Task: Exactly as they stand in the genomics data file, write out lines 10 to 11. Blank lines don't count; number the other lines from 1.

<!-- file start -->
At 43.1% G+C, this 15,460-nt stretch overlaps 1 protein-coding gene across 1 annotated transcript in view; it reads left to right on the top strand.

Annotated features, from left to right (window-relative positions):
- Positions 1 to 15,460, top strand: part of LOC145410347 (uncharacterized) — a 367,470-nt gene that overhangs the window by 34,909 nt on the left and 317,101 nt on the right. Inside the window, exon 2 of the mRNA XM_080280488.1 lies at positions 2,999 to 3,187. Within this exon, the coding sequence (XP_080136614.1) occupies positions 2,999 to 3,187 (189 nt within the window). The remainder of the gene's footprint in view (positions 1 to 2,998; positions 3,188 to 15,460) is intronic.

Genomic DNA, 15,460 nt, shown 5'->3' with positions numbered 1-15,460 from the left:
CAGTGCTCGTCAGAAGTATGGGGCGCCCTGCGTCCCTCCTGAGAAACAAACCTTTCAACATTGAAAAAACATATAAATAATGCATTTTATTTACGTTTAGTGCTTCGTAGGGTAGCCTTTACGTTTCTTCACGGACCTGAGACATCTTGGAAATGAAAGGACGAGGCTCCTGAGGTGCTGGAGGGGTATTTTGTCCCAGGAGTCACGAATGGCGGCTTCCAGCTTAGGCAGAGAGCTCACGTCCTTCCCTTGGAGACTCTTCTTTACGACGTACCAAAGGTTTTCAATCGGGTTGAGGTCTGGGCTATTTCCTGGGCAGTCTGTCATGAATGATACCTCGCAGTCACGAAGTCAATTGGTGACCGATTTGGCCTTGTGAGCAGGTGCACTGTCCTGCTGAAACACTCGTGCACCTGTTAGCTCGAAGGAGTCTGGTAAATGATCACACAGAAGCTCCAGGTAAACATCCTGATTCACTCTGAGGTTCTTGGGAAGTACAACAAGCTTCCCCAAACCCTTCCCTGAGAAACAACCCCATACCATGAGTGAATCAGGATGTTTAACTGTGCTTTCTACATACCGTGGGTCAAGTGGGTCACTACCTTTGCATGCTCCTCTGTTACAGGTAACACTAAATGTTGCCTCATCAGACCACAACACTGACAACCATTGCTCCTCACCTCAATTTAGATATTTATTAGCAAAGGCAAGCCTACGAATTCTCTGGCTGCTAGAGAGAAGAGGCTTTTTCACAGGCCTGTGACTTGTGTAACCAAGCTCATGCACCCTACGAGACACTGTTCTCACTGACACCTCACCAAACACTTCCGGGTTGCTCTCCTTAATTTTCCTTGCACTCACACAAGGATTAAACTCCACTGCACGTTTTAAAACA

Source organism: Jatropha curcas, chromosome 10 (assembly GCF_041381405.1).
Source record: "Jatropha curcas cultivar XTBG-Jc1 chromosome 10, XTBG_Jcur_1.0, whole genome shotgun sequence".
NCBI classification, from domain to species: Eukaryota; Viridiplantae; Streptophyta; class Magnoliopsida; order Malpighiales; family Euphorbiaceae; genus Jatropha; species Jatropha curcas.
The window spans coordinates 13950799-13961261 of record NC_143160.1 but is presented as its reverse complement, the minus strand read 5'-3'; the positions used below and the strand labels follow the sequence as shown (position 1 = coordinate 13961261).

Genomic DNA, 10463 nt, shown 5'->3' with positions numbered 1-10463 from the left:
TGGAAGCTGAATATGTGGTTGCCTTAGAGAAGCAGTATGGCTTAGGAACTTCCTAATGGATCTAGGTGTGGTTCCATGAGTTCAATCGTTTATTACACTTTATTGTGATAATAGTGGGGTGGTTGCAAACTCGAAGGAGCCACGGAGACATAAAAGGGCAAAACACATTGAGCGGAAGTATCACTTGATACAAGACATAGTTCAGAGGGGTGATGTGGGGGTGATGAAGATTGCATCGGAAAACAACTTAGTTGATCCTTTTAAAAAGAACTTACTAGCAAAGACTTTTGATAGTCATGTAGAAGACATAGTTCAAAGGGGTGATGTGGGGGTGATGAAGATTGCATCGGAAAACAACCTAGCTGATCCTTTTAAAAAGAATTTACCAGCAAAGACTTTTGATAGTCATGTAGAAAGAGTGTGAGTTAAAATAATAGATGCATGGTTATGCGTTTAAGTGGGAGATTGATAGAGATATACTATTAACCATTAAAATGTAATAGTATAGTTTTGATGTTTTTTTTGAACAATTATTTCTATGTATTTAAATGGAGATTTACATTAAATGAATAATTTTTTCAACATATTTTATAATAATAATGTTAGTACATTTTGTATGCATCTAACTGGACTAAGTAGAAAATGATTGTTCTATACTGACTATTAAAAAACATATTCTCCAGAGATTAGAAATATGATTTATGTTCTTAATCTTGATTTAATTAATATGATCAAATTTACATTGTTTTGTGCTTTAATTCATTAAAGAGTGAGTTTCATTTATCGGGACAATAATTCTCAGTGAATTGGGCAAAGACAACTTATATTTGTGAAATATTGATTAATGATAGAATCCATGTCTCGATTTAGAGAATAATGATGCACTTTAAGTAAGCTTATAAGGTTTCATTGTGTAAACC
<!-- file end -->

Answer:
Genomic DNA, 10463 nt, shown 5'->3' with positions numbered 1-10463 from the left:
TGGAAGCTGAATATGTGGTTGCCTTAGAGAAGCAGTATGGCTTAGGAACTTCCTAATGGATCTAGGTGTGGTTCCATGAGTTCAATCGTTTATTACACTTTATTGTGATAATAGTGGGGTGGTTGCAAACTCGAAGGAGCCACGGAGACATAAAAGGGCAAAACACATTGAGCGGAAGTATCACTTGATACAAGACATAGTTCAGAGGGGTGATGTGGGGGTGATGAAGATTGCATCGGAAAACAACTTAGTTGATCCTTTTAAAAAGAACTTACTAGCAAAGACTTTTGATAGTCATGTAGAAGACATAGTTCAAAGGGGTGATGTGGGGGTGATGAAGATTGCATCGGAAAACAACCTAGCTGATCCTTTTAAAAAGAATTTACCAGCAAAGACTTTTGATAGTCATGTAGAAAGAGTGTGAGTTAAAATAATAGATGCATGGTTATGCGTTTAAGTGGGAGATTGATAGAGATATACTATTAACCATTAAAATGTAATAGTATAGTTTTGATGTTTTTTTTGAACAATTATTTCTATGTATTTAAATGGAGATTTACATTAAATGAATAATTTTTTCAACATATTTTATAATAATAATGTTAGTACATTTTGTATGCATCTAACTGGACTAAGTAGAAAATGATTGTTCTATACTGACTATTAAAAAACATATTCTCCAGAGATTAGAAATATGATTTATGTTCTTAATCTTGATTTAATTAATATGATCAAATTTACATTGTTTTGTGCTTTAATTCATTAAAGAGTGAGTTTCATTTATCGGGACAATAATTCTCAGTGAATTGGGCAAAGACAACTTATATTTGTGAAATATTGATTAATGATAGAATCCATGTCTCGATTTAGAGAATAATGATGCACTTTAAGTAAGCTTATAAGGTTTCATTGTGTAAACC